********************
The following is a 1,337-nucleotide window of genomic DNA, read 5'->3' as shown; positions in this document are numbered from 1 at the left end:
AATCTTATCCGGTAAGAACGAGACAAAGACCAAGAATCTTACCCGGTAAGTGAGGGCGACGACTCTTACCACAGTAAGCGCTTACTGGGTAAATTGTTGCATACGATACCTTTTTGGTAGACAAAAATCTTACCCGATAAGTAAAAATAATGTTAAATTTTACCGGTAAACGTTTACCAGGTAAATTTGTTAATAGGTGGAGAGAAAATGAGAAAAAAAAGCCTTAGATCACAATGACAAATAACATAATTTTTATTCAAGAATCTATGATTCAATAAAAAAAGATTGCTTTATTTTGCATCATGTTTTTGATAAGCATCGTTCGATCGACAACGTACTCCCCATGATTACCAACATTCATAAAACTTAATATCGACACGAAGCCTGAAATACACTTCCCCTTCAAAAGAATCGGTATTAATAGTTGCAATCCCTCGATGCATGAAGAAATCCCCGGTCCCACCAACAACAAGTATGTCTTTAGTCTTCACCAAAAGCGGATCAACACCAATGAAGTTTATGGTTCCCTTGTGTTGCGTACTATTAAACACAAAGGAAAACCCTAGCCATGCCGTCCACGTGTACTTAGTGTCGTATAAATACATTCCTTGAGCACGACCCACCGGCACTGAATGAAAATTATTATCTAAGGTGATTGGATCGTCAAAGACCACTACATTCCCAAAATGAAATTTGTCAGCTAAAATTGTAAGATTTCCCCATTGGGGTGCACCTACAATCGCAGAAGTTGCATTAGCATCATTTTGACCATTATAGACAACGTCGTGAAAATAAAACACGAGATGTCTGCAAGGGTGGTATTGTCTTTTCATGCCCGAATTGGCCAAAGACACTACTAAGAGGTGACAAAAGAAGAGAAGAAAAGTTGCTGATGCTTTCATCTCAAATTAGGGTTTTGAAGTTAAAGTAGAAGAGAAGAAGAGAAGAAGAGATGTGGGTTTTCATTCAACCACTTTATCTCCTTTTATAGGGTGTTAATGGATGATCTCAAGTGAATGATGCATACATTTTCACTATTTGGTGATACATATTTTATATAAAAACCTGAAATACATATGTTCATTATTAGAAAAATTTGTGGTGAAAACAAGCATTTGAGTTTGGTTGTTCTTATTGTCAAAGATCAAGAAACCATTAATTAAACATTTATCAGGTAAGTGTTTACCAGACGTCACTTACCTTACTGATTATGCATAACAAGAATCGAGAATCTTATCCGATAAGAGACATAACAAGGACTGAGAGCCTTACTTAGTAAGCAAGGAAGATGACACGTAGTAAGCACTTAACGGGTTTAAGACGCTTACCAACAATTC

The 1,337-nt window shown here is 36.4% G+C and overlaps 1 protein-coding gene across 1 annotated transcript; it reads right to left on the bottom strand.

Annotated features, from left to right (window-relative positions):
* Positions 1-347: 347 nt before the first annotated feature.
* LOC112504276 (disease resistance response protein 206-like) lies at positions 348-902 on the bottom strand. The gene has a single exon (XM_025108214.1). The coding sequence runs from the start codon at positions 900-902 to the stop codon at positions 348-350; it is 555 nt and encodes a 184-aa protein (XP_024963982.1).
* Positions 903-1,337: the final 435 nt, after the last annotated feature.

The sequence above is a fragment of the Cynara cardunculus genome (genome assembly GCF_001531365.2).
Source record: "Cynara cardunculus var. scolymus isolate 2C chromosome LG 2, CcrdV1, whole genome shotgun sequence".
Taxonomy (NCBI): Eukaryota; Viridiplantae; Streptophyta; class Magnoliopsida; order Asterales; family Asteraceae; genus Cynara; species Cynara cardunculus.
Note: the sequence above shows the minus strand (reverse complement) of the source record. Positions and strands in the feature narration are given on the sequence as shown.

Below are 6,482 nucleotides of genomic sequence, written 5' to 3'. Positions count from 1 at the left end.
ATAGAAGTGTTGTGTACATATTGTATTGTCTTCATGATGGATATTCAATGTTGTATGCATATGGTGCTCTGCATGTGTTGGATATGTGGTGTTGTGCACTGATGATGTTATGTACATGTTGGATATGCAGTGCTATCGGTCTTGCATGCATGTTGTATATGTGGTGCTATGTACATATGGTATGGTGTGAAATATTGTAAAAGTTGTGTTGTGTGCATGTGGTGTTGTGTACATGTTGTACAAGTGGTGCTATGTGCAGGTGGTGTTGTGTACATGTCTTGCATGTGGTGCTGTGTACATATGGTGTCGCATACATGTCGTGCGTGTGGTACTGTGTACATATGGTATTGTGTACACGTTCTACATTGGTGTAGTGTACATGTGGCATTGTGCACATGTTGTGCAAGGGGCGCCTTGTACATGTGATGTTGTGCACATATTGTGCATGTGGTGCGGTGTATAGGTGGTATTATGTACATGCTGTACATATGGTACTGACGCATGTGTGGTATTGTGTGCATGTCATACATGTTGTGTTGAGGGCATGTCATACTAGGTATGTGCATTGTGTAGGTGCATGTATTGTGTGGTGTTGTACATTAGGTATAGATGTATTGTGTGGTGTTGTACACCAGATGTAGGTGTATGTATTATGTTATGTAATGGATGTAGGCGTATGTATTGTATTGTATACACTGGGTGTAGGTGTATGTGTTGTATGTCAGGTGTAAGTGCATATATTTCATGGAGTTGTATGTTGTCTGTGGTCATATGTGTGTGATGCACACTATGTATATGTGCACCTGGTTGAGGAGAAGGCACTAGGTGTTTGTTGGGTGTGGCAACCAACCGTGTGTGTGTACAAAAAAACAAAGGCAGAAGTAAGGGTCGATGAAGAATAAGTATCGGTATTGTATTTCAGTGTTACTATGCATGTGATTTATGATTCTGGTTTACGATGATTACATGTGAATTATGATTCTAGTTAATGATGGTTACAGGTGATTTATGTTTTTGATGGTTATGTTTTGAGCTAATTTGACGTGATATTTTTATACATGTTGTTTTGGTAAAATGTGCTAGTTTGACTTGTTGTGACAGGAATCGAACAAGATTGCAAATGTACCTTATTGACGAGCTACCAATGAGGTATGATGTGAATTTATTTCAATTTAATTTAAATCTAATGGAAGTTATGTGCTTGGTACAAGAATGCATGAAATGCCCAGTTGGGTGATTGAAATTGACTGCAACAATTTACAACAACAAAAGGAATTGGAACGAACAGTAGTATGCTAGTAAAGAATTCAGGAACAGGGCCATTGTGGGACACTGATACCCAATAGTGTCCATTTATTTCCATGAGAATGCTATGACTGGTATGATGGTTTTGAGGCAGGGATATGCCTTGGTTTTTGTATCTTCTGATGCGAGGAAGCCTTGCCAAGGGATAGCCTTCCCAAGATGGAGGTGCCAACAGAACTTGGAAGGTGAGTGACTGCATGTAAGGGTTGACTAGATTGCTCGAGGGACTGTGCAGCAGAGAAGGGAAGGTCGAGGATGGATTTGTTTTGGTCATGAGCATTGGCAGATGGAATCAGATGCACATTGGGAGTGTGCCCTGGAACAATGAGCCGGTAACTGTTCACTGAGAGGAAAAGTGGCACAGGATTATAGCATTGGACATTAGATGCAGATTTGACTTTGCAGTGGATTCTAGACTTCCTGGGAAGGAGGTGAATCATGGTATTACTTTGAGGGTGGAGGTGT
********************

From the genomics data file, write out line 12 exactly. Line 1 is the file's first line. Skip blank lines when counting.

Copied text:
Below are 6,482 nucleotides of genomic sequence, written 5' to 3'. Positions count from 1 at the left end.